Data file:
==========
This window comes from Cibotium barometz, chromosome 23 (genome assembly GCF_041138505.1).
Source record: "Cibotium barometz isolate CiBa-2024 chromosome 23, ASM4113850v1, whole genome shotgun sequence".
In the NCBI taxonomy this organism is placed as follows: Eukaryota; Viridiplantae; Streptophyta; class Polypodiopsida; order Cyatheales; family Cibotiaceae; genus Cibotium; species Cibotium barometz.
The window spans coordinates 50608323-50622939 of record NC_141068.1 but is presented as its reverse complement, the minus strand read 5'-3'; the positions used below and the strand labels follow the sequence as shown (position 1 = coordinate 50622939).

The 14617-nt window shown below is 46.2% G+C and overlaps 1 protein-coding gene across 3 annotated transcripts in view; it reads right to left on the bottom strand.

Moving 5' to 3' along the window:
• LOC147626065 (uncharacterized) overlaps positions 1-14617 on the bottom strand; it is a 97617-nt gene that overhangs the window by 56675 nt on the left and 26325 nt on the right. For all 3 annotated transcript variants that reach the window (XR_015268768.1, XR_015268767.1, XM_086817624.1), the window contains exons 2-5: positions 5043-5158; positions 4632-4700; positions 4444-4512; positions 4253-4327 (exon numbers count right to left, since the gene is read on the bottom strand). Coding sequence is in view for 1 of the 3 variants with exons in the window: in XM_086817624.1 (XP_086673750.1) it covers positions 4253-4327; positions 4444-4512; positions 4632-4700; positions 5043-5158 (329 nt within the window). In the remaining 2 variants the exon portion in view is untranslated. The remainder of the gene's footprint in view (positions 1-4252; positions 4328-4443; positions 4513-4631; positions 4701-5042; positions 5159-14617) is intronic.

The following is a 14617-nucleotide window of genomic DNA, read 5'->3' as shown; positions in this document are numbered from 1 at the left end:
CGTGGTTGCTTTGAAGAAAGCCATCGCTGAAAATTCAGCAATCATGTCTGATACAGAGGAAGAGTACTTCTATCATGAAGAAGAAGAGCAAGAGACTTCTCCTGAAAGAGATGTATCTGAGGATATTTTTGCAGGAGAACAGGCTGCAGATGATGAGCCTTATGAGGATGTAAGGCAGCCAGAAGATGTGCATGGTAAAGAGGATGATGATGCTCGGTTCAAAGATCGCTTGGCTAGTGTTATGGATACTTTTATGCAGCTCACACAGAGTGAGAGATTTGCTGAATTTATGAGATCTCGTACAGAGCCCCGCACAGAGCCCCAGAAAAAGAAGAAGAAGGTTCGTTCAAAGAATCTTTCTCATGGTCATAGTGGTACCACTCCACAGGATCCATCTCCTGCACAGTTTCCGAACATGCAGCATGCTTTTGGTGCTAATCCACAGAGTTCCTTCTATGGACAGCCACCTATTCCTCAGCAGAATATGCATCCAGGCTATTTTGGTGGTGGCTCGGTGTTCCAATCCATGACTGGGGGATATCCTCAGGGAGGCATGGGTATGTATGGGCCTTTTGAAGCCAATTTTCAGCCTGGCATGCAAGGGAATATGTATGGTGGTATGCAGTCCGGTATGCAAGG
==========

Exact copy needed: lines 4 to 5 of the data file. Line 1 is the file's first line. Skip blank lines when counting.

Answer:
The window spans coordinates 50608323-50622939 of record NC_141068.1 but is presented as its reverse complement, the minus strand read 5'-3'; the positions used below and the strand labels follow the sequence as shown (position 1 = coordinate 50622939).

The 14617-nt window shown below is 46.2% G+C and overlaps 1 protein-coding gene across 3 annotated transcripts in view; it reads right to left on the bottom strand.